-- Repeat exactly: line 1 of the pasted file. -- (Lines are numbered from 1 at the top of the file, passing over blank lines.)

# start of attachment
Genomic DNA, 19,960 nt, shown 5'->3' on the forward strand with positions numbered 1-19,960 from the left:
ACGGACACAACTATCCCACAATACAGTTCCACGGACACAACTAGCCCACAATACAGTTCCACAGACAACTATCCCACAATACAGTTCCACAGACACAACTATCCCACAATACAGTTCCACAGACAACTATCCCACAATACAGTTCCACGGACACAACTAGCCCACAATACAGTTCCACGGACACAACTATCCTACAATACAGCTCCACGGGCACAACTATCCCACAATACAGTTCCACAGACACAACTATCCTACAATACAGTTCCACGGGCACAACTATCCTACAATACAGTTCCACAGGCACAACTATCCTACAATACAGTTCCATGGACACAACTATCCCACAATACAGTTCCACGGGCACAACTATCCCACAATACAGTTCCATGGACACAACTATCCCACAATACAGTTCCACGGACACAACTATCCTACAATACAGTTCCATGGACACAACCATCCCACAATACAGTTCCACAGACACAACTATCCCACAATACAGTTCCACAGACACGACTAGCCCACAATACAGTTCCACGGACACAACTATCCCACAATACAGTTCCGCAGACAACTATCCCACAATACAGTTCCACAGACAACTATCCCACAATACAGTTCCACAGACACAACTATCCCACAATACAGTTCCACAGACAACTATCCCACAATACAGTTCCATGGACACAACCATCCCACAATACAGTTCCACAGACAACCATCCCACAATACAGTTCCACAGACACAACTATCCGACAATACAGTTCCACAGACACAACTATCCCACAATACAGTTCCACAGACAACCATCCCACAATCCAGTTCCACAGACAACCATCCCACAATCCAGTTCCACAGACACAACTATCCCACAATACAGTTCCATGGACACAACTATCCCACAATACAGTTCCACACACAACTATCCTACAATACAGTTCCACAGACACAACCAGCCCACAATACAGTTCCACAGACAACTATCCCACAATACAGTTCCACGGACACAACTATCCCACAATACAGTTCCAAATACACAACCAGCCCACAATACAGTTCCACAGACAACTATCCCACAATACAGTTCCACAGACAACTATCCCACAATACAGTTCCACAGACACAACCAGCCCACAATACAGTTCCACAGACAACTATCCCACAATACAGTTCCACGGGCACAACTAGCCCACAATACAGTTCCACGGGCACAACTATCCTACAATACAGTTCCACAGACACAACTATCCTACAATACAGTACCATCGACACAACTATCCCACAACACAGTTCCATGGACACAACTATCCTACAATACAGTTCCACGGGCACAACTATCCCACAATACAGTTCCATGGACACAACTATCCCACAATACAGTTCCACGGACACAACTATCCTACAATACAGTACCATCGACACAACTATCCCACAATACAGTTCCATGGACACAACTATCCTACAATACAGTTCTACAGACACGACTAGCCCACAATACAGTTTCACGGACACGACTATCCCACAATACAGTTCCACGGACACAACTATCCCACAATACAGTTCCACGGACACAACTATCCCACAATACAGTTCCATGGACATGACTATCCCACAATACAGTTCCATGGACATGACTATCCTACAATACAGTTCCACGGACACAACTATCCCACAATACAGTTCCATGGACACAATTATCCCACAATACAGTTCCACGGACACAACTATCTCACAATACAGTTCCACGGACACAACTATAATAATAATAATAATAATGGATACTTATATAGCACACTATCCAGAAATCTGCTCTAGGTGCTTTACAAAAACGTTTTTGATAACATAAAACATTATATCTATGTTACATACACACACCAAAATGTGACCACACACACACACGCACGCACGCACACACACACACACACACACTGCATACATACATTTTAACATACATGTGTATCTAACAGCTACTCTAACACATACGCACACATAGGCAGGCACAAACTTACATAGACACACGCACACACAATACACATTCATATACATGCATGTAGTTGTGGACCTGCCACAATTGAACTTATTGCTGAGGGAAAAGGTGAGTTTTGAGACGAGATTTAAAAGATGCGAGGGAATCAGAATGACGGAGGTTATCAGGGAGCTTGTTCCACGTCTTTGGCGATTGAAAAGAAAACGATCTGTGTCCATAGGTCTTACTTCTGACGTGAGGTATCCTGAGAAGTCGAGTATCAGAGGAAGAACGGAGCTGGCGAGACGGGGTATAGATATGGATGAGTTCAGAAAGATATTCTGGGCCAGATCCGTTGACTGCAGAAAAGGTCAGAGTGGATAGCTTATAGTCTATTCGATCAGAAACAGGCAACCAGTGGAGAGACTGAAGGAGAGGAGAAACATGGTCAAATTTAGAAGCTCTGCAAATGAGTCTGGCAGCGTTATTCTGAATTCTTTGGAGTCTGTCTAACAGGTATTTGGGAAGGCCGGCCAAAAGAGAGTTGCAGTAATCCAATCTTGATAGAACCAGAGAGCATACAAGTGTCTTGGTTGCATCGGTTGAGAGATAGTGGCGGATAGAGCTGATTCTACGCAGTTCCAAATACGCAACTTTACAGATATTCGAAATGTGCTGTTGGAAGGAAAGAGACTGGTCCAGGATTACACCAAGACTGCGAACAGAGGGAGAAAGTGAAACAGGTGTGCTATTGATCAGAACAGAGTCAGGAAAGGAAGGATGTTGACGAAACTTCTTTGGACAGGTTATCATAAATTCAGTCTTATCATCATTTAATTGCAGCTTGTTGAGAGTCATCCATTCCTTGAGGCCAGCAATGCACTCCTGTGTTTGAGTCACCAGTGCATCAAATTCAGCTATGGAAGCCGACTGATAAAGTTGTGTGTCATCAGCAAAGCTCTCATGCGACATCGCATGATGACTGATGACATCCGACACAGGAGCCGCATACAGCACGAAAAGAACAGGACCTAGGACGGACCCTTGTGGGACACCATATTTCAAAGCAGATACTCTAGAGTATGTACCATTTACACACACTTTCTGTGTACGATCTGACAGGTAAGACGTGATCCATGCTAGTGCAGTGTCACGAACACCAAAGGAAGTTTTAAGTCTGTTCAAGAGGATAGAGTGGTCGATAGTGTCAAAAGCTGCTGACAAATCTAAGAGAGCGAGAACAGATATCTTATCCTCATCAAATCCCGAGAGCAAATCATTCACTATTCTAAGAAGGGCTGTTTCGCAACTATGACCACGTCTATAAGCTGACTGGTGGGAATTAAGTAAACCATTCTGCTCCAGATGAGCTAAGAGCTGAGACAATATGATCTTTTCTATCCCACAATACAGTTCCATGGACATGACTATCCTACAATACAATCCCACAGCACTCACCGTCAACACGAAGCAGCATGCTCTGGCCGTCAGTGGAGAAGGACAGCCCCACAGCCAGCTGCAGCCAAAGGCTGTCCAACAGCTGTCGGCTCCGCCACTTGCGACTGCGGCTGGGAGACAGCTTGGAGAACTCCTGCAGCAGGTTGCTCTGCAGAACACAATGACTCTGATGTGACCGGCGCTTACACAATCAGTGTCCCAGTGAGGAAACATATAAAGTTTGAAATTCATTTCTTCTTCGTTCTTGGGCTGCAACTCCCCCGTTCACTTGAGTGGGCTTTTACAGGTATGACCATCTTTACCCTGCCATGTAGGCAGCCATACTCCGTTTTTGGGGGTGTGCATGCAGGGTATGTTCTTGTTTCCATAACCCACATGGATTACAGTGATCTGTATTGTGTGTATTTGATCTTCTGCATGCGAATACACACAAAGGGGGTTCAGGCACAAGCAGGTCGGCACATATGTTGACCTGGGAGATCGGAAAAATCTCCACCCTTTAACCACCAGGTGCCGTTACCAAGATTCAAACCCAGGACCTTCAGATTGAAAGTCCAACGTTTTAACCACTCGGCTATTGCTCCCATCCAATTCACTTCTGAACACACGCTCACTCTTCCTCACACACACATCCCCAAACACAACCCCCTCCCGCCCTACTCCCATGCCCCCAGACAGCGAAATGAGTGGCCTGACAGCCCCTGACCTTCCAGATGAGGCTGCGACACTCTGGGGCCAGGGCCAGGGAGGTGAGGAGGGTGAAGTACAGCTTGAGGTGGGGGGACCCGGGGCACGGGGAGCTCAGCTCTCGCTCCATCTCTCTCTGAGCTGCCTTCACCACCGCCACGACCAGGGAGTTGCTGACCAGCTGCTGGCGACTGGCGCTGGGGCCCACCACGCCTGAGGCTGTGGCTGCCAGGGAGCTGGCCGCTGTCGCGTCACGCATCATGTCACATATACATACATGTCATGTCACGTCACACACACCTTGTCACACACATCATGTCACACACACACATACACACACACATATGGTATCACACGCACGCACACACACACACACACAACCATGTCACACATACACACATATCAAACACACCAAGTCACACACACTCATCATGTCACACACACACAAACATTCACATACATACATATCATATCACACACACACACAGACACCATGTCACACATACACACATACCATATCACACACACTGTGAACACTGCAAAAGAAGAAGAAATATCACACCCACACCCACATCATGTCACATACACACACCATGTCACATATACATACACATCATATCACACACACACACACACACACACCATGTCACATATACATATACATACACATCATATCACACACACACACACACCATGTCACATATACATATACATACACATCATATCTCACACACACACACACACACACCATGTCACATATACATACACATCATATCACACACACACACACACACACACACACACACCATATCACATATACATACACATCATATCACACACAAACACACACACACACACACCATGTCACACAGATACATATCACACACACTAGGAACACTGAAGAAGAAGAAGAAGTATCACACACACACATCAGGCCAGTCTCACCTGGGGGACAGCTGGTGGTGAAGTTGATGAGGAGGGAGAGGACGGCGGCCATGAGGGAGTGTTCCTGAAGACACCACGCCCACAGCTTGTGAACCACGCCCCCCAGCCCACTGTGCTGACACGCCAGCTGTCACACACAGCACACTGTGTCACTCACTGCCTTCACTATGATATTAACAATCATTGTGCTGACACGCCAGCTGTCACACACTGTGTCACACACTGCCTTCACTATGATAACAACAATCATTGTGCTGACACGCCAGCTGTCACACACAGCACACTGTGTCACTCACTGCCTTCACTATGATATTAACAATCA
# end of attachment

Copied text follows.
Genomic DNA, 19,960 nt, shown 5'->3' on the forward strand with positions numbered 1-19,960 from the left: